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The Weather Gods Are Behind Us

We have had a remarkable time in Ireland, not the least because it only ever seemed to rain when we were inside a vehicle or a building. This is a country known for its relentless rainfall so the weather gods must have been behind us; the sky typically cleared the moment we pulled on our hiking boots. We spent our first couple of days exploring the valleys around Glendalough, a picturesque region just south of Dublin that was once home to the St Kevin’s monastic settlement. The film P.S I Love You was filmed nearby and I think I pushed my luck when I asked the hostel receptionist if she had a copy of the film to rent (she has probably heard that lame request a hundred times this year).

After a brief visit to Dublin, we completed a circuit of the island via bus. While the landscapes are not as dramatic as they are in Scotland, the Irish coastlines are varied and truly impressive. I’m afraid I spent far more time photographing than I did sketching. Ireland has stark black or white cliffs, bizarre rocky moonscapes, white surf beaches and fields that are at least a hundred shades of green. Aside from the obvious tourist spots like the Cliffs of Moher, there are also some lovely ruins visible from the roadside, such as Dunluce Castle, which was abandoned after the rearmost section collapsed into the sea.

Towards the end of our visit we crossed into Northern Ireland and took a small cruise boat from Enniskillen to the ruins of St Mary’s Priory on Devenish Island. A forbidding storm-cloud followed us down Lough Erne and it was soon raining so heavily the windows fogged up and visibility was limited to a few metres. It was very dark and the air felt heavy and electrified. The rain cleared when we disembarked at the island, but it was still cold and unsettling, so Jo and I soon found ourselves alone in the ruins of the Priory. A great Celtic Cross in the graveyard was cast into high relief against the black, roiling sky. Swifts were darting around the archways; when we stood still we could hear the birds peeping every time they looped around the stone tower. A thick curtain of rain was falling over the forested hills behind the Priory. We could actually see this great wall of water advancing towards us. We were literally standing in the eye of a storm. The whole island was squirming under this messy exchange of light and shade. The French Impressionist Camille Pissarro once said, “Blessed are those who see beautiful things in humble places where other people see nothing.’ I sometimes wonder if being an artist teaches you to appreciate the details that others overlook. While Jo and I were gaping at the sky, a dozen tourists were rugged up in their jackets, impatiently waiting for us to re-board the boat. I am sure most of them felt nothing more than a niggling fear of getting rained on. They missed out on something amazing, because they failed to stop – wait – and just look. Sometimes you do just need to be quiet and alone to feel the weight of the world around you.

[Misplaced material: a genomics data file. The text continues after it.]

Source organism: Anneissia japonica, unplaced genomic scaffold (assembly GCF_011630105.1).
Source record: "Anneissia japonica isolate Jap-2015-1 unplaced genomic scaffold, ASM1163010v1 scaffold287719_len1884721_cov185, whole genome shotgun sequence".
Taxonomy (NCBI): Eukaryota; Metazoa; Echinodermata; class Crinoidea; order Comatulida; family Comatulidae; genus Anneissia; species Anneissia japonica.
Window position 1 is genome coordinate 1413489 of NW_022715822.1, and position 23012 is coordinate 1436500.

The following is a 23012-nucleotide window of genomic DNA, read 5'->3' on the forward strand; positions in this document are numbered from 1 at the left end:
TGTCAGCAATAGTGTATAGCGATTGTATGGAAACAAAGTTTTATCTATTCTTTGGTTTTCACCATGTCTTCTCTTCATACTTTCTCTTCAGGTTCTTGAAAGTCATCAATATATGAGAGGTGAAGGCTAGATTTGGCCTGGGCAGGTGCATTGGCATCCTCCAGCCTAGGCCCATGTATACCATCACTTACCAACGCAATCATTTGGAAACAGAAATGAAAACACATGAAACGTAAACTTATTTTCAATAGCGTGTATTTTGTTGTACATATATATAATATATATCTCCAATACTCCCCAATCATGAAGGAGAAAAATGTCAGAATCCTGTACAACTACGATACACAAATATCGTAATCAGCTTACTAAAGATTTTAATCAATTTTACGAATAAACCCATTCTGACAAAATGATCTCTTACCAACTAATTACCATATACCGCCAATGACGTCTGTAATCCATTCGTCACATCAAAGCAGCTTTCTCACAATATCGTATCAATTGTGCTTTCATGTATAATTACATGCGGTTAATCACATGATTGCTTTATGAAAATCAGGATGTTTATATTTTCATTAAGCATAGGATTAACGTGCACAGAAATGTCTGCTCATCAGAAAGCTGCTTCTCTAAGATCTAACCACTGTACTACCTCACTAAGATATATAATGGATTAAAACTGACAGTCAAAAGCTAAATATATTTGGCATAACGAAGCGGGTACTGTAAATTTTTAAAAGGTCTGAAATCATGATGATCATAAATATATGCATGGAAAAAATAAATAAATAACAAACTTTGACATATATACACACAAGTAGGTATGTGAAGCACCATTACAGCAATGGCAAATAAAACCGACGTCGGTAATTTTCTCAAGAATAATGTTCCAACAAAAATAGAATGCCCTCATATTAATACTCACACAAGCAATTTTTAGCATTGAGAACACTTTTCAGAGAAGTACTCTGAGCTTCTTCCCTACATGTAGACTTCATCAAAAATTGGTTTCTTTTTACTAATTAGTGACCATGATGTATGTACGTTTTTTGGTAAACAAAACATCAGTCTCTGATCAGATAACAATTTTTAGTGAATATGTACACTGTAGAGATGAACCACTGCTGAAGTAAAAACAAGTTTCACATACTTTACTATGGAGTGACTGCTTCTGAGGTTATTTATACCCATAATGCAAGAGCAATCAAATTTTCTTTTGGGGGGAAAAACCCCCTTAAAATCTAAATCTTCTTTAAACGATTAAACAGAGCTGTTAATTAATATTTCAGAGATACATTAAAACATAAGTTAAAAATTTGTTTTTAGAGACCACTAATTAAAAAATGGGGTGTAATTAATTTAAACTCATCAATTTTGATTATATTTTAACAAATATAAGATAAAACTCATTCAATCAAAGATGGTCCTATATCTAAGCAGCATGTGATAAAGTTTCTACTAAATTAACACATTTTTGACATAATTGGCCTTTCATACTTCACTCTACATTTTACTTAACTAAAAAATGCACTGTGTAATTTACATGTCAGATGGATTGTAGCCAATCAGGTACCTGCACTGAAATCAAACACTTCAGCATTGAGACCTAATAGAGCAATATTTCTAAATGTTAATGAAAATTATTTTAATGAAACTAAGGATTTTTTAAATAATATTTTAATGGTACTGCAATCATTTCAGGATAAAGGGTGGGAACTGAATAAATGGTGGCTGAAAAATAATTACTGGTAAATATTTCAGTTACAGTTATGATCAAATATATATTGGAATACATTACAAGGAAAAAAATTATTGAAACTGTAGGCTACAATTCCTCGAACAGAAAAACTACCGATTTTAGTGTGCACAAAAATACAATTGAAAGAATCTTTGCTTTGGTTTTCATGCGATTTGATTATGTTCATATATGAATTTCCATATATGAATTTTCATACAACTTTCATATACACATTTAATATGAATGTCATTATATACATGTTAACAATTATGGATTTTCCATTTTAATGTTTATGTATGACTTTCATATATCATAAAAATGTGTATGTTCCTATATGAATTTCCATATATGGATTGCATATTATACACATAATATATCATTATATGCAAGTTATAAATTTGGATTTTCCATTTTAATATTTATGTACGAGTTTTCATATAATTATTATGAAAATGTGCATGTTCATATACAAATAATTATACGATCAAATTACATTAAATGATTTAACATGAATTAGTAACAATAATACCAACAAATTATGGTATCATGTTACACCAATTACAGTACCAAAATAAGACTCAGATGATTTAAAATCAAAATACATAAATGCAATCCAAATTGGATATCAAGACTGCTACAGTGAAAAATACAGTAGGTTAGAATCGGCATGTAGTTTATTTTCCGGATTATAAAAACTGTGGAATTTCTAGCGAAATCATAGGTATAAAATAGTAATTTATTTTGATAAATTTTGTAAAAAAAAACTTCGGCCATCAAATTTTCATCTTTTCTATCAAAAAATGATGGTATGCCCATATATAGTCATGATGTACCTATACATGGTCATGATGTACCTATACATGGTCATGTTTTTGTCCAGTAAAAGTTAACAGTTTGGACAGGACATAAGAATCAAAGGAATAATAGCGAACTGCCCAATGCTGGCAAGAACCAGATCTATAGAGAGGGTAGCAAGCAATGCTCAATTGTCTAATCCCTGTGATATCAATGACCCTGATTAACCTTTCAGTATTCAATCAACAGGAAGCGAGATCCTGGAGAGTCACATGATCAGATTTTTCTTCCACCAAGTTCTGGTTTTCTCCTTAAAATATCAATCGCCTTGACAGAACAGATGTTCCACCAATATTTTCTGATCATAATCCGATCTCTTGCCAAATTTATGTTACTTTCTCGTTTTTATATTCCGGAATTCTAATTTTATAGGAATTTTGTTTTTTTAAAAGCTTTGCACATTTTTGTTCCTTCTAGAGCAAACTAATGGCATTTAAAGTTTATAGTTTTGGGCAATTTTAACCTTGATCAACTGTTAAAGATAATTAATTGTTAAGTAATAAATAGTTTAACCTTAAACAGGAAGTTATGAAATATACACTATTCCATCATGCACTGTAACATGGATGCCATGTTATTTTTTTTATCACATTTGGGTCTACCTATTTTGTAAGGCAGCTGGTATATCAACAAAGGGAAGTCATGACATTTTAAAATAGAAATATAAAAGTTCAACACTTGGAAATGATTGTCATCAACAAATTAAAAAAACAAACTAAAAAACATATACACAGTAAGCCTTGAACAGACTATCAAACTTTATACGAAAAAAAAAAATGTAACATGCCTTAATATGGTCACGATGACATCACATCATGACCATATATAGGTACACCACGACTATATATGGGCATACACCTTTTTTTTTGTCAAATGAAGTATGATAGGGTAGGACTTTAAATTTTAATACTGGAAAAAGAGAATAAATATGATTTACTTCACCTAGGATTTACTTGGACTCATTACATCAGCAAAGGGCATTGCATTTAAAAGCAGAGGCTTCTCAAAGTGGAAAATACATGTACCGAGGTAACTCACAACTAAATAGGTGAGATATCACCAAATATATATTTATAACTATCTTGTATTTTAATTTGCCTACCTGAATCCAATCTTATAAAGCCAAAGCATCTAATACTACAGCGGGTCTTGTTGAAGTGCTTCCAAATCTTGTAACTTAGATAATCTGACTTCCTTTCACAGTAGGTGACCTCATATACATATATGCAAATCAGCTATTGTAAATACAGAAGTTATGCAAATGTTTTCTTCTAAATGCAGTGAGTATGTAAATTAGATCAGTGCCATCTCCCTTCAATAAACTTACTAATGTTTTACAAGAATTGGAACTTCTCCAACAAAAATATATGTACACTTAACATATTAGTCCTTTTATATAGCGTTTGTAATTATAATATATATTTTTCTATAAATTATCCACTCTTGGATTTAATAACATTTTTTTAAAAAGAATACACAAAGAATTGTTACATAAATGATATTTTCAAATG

Ireland was my last stop before heading back to Australia. We spent two weeks in the Republic and three days in Northern Ireland (a post on the latter will follow tomorrow). I somehow wound up in Ireland without a green pencil (!), so I have coloured some of the attached sketches at my desk in Melbourne, albeit in a fog of horrendous jet lag.       

Rainstorm over Devenish Island, Lower Lough Erne, near Enniskillen

Burren moonscape

Glendalough – looking back towards the upper lake from the end of the Miner’s Hut Track

Glendalough from the White Track looking back down the valley towards the Miner’s Hut

Claddagh is a village near Galway where this iconic ring was first produced
A funny scribble about the harsh sea wind

Rowen Tree – allegedly where the fairies live!
Artist painting on the roadside, West Coast of Ireland 
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